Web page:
Put another way, interest rates are 50% higher than inflation. In the past 64 years, the average spread between inflation and interest rates is just 1.03%. So, we’re nearly double that now. For more context, since 2000, the average spread is -0.75%.

Thankfully, this phenomenon of higher rates than inflation rarely lasts long:

We're including that context to balance out the fear of the recent consumer price index report that spooked markets. It’s caused significant downside pressure on MAPsignals’ trusty Big Money Index (BMI), which is a 25-day moving average of netted “big money” investor buys and sells. The BMI dipped below 55% for the first time since early November 2023:

This is a direct result of stock and exchange-traded fund selling picking up throughout last week. We’ll keep a close eye on how much that selling continues to accelerate, if at all.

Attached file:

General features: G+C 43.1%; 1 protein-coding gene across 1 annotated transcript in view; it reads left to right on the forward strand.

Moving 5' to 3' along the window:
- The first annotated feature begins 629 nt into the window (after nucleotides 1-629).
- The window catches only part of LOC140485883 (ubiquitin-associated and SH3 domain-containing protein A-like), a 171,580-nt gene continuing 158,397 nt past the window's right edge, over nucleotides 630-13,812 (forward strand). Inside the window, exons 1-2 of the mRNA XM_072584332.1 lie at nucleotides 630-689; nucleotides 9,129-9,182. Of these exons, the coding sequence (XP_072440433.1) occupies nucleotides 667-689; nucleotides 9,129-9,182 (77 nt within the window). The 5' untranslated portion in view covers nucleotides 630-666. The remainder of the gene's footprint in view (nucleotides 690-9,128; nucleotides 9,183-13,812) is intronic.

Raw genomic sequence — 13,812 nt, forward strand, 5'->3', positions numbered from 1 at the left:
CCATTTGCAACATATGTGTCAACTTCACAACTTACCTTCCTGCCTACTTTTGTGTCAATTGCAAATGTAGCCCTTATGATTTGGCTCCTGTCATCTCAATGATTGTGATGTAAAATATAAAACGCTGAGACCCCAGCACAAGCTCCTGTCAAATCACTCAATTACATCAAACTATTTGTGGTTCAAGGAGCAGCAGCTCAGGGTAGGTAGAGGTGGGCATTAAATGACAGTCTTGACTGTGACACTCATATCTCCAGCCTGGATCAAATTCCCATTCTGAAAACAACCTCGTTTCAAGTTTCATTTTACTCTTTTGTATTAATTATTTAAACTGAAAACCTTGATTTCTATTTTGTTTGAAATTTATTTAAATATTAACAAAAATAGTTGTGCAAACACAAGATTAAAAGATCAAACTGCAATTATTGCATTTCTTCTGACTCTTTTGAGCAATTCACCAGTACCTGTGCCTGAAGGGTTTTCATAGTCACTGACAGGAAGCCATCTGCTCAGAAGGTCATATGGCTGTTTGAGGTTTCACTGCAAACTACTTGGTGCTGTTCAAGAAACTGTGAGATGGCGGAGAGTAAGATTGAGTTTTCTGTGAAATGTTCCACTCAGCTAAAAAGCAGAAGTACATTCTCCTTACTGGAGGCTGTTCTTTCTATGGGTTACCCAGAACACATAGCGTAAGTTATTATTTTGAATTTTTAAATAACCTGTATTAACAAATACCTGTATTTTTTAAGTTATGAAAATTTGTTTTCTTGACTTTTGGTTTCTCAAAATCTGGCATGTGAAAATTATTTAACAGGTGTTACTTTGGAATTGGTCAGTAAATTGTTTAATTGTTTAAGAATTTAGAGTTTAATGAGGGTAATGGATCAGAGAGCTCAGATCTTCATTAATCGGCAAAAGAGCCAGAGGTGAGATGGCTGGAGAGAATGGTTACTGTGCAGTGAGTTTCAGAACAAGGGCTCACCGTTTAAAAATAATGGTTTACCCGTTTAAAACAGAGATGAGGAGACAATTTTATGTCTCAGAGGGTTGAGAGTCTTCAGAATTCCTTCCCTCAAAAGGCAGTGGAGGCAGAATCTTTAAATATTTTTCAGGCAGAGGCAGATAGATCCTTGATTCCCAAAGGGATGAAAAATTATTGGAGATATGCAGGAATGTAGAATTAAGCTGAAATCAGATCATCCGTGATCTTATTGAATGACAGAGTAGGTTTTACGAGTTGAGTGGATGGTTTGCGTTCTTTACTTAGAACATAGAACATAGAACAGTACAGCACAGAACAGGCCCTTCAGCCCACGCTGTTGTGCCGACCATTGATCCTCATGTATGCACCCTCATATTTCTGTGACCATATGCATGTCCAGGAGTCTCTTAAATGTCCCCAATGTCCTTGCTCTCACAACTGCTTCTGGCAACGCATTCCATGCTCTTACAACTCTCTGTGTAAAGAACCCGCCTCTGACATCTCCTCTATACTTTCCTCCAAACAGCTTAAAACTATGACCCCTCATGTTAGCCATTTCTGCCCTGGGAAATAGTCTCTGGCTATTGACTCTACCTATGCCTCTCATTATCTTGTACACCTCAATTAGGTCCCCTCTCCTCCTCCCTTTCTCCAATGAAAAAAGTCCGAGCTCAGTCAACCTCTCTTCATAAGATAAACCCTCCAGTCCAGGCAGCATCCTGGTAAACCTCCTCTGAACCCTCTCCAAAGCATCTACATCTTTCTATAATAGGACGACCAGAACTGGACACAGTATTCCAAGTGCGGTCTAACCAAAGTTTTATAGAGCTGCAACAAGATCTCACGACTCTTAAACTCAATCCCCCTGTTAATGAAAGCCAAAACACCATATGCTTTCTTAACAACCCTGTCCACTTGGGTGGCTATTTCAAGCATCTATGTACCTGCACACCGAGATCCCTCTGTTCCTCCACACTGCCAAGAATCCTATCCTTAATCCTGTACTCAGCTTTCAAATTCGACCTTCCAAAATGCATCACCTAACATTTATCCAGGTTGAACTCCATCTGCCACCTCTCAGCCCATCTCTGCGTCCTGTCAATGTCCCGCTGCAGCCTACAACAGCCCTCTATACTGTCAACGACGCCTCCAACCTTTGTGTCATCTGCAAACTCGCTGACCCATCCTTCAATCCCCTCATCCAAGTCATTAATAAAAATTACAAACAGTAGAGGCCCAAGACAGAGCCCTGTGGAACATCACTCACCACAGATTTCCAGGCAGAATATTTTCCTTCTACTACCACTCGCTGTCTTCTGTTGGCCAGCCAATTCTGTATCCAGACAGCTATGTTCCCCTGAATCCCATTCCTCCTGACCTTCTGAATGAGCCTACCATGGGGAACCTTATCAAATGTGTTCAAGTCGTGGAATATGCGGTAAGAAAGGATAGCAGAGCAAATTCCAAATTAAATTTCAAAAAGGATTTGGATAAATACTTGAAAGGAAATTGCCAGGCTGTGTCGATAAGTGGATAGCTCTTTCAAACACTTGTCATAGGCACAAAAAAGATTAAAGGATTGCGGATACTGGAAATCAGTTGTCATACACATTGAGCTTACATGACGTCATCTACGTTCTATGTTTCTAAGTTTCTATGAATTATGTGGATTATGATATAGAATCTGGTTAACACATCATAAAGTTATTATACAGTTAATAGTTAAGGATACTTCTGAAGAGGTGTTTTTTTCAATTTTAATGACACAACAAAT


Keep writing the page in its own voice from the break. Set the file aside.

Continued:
While markets have been overtaken by fear, remember that should not have been unexpected. It’s crucial to be patient and unemotional, especially as we get into the heart of earnings season.

In some ways, we’re at a tipping point. Will fear-based selling take over? Or will strong earnings reports counteract the bad emotions?

We think data holds the answer. Fresh fundamental data and updated guidance from publicly traded companies (which will likely be cautious) will help dictate the market’s intermediate direction.

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* The S&P 500 is an unmanaged index of 500 widely held stocks that is generally considered representative of the U.S. stock market.